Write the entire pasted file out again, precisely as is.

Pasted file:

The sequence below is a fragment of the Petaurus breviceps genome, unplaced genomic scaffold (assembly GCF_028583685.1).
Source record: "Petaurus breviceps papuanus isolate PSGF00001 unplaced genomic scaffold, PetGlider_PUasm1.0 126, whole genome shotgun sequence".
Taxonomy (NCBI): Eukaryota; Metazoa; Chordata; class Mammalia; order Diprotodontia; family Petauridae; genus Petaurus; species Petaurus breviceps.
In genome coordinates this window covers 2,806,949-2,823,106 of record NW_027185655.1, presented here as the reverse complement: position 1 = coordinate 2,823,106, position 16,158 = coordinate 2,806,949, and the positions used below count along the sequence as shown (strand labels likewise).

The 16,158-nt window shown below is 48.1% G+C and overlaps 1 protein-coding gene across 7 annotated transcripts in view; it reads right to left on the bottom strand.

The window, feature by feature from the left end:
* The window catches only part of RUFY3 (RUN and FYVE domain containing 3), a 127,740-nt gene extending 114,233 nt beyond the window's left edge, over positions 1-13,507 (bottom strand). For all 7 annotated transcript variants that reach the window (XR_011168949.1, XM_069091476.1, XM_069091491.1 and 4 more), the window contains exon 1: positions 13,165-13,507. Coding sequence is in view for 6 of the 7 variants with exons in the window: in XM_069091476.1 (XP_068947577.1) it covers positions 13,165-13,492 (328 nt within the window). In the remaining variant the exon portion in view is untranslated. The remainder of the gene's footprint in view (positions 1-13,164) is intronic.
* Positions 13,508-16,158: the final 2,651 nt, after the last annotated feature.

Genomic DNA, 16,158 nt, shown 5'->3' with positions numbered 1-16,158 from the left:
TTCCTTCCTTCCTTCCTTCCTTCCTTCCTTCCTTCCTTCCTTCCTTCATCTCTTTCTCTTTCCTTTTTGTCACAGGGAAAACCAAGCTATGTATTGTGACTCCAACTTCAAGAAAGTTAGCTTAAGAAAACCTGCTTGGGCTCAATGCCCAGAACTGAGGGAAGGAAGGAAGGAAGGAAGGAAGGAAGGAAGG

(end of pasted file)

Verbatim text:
The sequence below is a fragment of the Petaurus breviceps genome, unplaced genomic scaffold (assembly GCF_028583685.1).
Source record: "Petaurus breviceps papuanus isolate PSGF00001 unplaced genomic scaffold, PetGlider_PUasm1.0 126, whole genome shotgun sequence".
Taxonomy (NCBI): Eukaryota; Metazoa; Chordata; class Mammalia; order Diprotodontia; family Petauridae; genus Petaurus; species Petaurus breviceps.
In genome coordinates this window covers 2,806,949-2,823,106 of record NW_027185655.1, presented here as the reverse complement: position 1 = coordinate 2,823,106, position 16,158 = coordinate 2,806,949, and the positions used below count along the sequence as shown (strand labels likewise).

The 16,158-nt window shown below is 48.1% G+C and overlaps 1 protein-coding gene across 7 annotated transcripts in view; it reads right to left on the bottom strand.

The window, feature by feature from the left end:
* The window catches only part of RUFY3 (RUN and FYVE domain containing 3), a 127,740-nt gene extending 114,233 nt beyond the window's left edge, over positions 1-13,507 (bottom strand). For all 7 annotated transcript variants that reach the window (XR_011168949.1, XM_069091476.1, XM_069091491.1 and 4 more), the window contains exon 1: positions 13,165-13,507. Coding sequence is in view for 6 of the 7 variants with exons in the window: in XM_069091476.1 (XP_068947577.1) it covers positions 13,165-13,492 (328 nt within the window). In the remaining variant the exon portion in view is untranslated. The remainder of the gene's footprint in view (positions 1-13,164) is intronic.
* Positions 13,508-16,158: the final 2,651 nt, after the last annotated feature.

Genomic DNA, 16,158 nt, shown 5'->3' with positions numbered 1-16,158 from the left:
TTCCTTCCTTCCTTCCTTCCTTCCTTCCTTCCTTCCTTCCTTCCTTCATCTCTTTCTCTTTCCTTTTTGTCACAGGGAAAACCAAGCTATGTATTGTGACTCCAACTTCAAGAAAGTTAGCTTAAGAAAACCTGCTTGGGCTCAATGCCCAGAACTGAGGGAAGGAAGGAAGGAAGGAAGGAAGGAAGGAAGG